I had an opportunity to talk with a driver hired by a coal company in Mozambique since the prospecting and exploration stage of the mine. He was very happy with the implementation of the mining project and proud for taking part in the project since the beginning. In fact, he showed me how the project has changed his life. The conversation was just centered in “with the implementation of Moatize coal mine I could, I was able, my family” - first person.
Here again, I would like to recall the example that I already introduced in the second day blog. In 2015, a local community guessed to be mostly artisanal miners, attacked a tantalum mine in central Mozambique and destroyed millions of dollars’ worth of equipment. The main reason which driven such a sad attitude was the lack of jobs opportunity for people. The people economy in that area was reliant on illegal artisanal mining. When the company got a license to explore tantalum in the area, people couldn’t access the area anymore. In the meantime, the company didn’t provide job opportunities for the local community or give other options for those people who were dependent on artisanal mining. The company just ignored them, so did the government, which led to tension between the company/government and the local people. It is important to engage people in all stages of the mining project in addition to informing them about the importance of mineral resources.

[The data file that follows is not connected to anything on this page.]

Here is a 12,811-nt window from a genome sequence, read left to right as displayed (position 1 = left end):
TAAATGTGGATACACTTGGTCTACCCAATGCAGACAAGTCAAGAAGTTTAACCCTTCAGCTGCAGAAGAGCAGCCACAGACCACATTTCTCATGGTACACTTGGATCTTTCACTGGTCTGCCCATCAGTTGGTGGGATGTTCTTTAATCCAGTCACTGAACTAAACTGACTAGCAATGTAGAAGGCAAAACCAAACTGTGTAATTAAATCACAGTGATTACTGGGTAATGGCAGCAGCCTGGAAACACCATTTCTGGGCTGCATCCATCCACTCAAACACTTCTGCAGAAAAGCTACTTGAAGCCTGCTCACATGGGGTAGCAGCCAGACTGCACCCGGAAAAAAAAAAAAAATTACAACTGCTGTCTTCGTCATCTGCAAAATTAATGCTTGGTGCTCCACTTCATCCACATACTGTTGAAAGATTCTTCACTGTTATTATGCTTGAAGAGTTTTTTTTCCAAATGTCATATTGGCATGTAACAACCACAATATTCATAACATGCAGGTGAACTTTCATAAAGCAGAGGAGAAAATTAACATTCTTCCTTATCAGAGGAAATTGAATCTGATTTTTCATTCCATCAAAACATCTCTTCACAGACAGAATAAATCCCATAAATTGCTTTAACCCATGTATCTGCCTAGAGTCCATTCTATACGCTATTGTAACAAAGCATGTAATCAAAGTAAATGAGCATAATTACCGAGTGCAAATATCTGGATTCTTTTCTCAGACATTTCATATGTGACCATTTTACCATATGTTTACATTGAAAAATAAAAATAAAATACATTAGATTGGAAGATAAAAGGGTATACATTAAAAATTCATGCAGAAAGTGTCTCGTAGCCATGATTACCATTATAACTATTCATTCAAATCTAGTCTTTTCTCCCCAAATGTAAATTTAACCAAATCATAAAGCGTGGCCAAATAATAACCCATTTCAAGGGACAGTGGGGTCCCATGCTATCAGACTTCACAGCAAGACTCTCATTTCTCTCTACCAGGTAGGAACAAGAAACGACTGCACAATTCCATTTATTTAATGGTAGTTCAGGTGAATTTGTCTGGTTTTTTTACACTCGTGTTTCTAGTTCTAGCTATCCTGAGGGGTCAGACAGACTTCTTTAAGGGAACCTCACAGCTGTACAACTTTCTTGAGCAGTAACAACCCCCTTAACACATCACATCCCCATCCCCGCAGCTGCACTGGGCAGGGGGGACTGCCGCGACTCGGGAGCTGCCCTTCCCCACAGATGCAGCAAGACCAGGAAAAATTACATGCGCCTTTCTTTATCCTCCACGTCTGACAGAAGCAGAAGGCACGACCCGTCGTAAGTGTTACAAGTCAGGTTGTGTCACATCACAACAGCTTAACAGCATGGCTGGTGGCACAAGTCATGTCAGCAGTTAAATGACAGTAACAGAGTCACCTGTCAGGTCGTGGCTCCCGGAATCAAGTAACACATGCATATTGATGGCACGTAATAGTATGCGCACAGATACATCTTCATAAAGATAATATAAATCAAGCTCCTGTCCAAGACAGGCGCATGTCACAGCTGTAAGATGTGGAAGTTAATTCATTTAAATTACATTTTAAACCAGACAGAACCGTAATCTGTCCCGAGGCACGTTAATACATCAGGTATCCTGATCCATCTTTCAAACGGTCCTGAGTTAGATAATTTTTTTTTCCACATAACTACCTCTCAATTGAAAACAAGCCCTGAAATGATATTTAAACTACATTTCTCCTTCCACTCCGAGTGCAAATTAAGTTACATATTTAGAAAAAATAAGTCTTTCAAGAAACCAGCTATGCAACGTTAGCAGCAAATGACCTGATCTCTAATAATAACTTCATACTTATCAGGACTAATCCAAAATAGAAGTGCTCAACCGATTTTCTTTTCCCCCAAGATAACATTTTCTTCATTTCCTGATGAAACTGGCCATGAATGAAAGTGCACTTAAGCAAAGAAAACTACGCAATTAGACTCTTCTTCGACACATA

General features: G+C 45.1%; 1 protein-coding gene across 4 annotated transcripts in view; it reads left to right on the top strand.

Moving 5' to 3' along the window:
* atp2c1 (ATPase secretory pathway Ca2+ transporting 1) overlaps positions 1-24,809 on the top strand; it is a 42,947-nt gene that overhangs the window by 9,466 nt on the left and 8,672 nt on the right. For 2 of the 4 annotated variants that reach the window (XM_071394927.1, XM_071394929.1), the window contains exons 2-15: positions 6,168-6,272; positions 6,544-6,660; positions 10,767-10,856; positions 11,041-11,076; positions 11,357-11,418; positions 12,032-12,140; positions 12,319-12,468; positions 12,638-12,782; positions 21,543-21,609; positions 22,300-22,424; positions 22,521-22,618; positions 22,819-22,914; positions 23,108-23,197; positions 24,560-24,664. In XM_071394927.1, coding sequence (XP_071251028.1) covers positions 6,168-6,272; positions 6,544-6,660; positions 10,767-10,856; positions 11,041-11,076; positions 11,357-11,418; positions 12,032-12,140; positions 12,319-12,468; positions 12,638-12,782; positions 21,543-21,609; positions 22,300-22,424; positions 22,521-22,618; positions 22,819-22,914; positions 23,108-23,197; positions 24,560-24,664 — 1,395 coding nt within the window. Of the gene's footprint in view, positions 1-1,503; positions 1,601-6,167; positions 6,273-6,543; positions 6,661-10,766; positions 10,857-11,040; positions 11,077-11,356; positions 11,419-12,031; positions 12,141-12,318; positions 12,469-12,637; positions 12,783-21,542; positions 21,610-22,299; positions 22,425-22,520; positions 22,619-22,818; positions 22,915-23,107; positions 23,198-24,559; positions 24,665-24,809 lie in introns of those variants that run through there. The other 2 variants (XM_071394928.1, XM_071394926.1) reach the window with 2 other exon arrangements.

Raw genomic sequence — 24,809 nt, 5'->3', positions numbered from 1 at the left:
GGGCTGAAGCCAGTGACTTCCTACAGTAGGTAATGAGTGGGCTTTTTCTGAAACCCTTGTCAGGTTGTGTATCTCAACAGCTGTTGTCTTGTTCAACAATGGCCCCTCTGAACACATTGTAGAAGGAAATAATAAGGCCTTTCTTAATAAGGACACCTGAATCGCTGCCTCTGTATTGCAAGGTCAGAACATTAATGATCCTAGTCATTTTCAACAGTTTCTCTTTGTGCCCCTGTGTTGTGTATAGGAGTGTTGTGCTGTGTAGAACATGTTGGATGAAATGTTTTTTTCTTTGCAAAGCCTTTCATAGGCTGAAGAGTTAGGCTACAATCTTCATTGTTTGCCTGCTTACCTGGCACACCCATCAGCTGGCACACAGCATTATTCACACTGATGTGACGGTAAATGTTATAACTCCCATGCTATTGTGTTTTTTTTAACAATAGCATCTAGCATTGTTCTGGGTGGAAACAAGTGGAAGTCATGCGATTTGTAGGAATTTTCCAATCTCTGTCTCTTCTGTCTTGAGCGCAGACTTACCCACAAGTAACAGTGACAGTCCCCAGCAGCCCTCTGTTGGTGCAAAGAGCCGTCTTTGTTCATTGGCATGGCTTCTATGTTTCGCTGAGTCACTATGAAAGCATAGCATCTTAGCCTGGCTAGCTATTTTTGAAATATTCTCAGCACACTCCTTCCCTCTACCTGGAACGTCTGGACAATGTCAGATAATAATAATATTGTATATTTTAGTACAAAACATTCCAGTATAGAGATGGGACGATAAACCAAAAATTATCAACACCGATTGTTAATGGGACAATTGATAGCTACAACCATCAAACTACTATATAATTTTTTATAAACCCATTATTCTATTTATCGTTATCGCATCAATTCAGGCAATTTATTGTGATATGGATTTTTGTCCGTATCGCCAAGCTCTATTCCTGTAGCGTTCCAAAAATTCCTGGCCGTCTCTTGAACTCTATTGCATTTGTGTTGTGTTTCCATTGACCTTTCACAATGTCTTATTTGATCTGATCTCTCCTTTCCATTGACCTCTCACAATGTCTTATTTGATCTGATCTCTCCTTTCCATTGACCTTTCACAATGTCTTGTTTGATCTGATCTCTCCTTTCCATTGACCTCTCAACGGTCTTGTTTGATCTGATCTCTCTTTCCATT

Halleluya Ekandjo, Group B
We started the day with a very informative lecture by Dr. Judy Muthuri who gave basic definitions of who community can be and what engagement means. Her presentation also helped us identify some processes that we missed from our previous group discussions.
During the week, the group managed to identify different stakeholders and processes necessary in facilitating effective community engagement. Being in a group with participants from different parts of the world really helped us understand how engagement processes differ in different countries. Interestingly, having Mira from Finland who experienced best of both worlds (community and industry) helped the team get a good idea on how communities feel when directly affected.
The main task for the day was putting together the presentation that shows the road map to a successful community engagement process. The challenge was summarizing the great attempts we have discussed into a short and simple presentation.
5S (SORT, SET, SHINE, STANDARDIZE and SUSTAIN) is a well-known workplace organization method that helps to achieve workplace efficiency and productivity. Do I think this method can work in community engagement? Absolutely.
It is almost end of the week, and we are wondering if we have the answers to the questions we needed to answer, well Friday will tell.